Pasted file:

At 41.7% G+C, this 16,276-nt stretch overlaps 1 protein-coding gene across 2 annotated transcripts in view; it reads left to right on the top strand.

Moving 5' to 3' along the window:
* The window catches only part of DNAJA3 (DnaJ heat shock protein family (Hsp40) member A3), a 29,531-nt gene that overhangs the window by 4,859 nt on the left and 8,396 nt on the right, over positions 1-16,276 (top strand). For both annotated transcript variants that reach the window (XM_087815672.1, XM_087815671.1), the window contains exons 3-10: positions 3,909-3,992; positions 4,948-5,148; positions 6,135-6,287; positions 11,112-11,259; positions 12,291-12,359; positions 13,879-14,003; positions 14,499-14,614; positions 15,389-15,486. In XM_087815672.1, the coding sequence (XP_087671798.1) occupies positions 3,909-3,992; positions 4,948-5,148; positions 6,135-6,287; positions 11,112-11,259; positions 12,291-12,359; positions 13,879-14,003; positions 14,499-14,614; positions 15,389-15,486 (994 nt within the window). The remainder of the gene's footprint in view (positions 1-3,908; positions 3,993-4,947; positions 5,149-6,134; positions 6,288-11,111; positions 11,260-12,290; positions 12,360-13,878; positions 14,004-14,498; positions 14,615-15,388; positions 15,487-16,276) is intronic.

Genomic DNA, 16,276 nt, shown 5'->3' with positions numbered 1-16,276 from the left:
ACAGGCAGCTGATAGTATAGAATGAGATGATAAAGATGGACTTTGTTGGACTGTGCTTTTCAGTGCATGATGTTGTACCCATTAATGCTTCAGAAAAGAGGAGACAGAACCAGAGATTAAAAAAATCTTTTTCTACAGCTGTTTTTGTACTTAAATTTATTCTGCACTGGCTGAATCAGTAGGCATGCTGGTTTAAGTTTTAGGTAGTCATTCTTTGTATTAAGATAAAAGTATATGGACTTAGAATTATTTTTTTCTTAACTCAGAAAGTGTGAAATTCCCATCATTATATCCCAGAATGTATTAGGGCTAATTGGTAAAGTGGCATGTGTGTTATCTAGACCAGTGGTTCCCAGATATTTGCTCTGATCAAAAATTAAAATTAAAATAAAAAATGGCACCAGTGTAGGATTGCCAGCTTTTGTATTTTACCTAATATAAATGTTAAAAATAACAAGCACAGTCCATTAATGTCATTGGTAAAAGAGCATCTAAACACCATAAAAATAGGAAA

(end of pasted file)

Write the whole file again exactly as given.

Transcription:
At 41.7% G+C, this 16,276-nt stretch overlaps 1 protein-coding gene across 2 annotated transcripts in view; it reads left to right on the top strand.

Moving 5' to 3' along the window:
* The window catches only part of DNAJA3 (DnaJ heat shock protein family (Hsp40) member A3), a 29,531-nt gene that overhangs the window by 4,859 nt on the left and 8,396 nt on the right, over positions 1-16,276 (top strand). For both annotated transcript variants that reach the window (XM_087815672.1, XM_087815671.1), the window contains exons 3-10: positions 3,909-3,992; positions 4,948-5,148; positions 6,135-6,287; positions 11,112-11,259; positions 12,291-12,359; positions 13,879-14,003; positions 14,499-14,614; positions 15,389-15,486. In XM_087815672.1, the coding sequence (XP_087671798.1) occupies positions 3,909-3,992; positions 4,948-5,148; positions 6,135-6,287; positions 11,112-11,259; positions 12,291-12,359; positions 13,879-14,003; positions 14,499-14,614; positions 15,389-15,486 (994 nt within the window). The remainder of the gene's footprint in view (positions 1-3,908; positions 3,993-4,947; positions 5,149-6,134; positions 6,288-11,111; positions 11,260-12,290; positions 12,360-13,878; positions 14,004-14,498; positions 14,615-15,388; positions 15,487-16,276) is intronic.

Genomic DNA, 16,276 nt, shown 5'->3' with positions numbered 1-16,276 from the left:
ACAGGCAGCTGATAGTATAGAATGAGATGATAAAGATGGACTTTGTTGGACTGTGCTTTTCAGTGCATGATGTTGTACCCATTAATGCTTCAGAAAAGAGGAGACAGAACCAGAGATTAAAAAAATCTTTTTCTACAGCTGTTTTTGTACTTAAATTTATTCTGCACTGGCTGAATCAGTAGGCATGCTGGTTTAAGTTTTAGGTAGTCATTCTTTGTATTAAGATAAAAGTATATGGACTTAGAATTATTTTTTTCTTAACTCAGAAAGTGTGAAATTCCCATCATTATATCCCAGAATGTATTAGGGCTAATTGGTAAAGTGGCATGTGTGTTATCTAGACCAGTGGTTCCCAGATATTTGCTCTGATCAAAAATTAAAATTAAAATAAAAAATGGCACCAGTGTAGGATTGCCAGCTTTTGTATTTTACCTAATATAAATGTTAAAAATAACAAGCACAGTCCATTAATGTCATTGGTAAAAGAGCATCTAAACACCATAAAAATAGGAAA